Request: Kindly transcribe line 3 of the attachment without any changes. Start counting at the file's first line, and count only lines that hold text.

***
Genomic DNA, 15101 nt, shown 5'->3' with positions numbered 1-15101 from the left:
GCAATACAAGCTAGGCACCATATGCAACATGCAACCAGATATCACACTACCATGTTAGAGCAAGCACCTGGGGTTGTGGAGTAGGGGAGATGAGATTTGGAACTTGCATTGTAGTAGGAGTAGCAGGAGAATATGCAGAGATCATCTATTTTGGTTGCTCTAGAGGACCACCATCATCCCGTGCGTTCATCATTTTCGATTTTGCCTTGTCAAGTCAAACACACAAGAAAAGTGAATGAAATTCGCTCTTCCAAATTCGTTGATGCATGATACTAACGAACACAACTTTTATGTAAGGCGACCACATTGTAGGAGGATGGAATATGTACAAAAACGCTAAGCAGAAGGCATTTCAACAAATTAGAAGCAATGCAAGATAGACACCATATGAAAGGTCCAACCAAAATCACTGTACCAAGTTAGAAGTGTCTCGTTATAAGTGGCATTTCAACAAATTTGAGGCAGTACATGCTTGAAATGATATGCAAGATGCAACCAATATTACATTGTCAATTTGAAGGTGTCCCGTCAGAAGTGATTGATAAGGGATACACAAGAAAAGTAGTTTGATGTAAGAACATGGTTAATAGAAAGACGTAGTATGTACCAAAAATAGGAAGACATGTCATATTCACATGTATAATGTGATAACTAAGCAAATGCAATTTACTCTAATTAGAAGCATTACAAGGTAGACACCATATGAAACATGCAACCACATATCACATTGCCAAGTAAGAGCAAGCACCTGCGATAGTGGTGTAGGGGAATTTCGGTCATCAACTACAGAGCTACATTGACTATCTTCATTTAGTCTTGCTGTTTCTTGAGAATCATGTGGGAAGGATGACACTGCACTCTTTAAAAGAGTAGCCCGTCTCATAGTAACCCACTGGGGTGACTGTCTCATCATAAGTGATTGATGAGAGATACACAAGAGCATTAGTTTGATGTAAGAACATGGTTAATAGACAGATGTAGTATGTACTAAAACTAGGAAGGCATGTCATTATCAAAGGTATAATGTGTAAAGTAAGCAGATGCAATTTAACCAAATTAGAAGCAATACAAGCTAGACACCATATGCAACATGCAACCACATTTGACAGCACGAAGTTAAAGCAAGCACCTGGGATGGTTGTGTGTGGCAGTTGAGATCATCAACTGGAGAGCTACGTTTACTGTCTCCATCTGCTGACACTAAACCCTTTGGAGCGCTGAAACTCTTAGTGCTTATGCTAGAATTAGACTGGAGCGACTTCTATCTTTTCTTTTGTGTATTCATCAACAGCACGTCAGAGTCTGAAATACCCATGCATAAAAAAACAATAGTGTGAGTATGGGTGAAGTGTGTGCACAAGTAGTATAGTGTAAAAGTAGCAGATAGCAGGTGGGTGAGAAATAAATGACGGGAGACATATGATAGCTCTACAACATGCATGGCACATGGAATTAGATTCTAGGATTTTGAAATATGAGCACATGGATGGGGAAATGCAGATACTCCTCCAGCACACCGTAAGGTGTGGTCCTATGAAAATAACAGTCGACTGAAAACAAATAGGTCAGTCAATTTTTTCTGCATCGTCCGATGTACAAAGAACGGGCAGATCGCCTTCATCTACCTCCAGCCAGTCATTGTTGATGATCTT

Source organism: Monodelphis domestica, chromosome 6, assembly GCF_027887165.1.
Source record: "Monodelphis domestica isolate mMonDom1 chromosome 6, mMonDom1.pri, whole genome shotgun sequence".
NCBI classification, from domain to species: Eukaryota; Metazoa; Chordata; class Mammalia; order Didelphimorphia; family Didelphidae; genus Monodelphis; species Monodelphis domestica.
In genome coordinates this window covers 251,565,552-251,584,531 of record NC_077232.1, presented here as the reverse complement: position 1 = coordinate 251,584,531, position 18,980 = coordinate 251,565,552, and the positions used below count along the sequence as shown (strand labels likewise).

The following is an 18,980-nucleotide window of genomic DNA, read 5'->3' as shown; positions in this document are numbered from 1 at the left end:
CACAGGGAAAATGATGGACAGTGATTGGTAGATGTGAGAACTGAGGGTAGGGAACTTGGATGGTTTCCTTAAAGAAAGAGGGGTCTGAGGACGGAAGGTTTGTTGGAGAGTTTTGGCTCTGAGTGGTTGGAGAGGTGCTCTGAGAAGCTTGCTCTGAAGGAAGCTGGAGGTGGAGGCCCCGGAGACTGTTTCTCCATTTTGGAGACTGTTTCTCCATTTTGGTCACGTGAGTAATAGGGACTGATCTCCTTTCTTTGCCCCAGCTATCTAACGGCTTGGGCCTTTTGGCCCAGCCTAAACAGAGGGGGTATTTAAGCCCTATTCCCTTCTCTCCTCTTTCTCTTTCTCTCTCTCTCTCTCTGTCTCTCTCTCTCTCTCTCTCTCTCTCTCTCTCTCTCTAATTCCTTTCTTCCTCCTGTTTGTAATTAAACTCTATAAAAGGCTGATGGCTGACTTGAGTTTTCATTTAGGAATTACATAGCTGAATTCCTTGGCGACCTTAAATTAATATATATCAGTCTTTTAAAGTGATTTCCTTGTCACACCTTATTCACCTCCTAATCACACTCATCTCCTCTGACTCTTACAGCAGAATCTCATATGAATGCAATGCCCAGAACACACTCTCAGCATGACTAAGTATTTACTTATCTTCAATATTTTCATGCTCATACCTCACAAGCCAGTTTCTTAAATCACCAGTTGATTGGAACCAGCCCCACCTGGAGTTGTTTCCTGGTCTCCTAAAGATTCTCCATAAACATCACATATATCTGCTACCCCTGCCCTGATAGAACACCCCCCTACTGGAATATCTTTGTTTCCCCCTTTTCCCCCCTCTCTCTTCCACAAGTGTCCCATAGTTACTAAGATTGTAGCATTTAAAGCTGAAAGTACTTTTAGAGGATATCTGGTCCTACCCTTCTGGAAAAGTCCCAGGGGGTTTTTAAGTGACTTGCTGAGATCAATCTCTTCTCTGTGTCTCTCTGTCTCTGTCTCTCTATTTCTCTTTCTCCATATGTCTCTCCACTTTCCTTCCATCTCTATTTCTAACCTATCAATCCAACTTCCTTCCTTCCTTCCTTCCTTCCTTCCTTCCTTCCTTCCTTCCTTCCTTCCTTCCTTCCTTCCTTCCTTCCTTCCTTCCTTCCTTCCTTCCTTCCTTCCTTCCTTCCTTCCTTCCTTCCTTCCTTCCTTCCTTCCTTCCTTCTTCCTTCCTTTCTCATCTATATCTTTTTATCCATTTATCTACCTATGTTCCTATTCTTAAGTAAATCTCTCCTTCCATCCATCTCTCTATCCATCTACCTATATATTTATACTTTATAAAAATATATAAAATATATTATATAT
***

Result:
Source organism: Monodelphis domestica, chromosome 6, assembly GCF_027887165.1.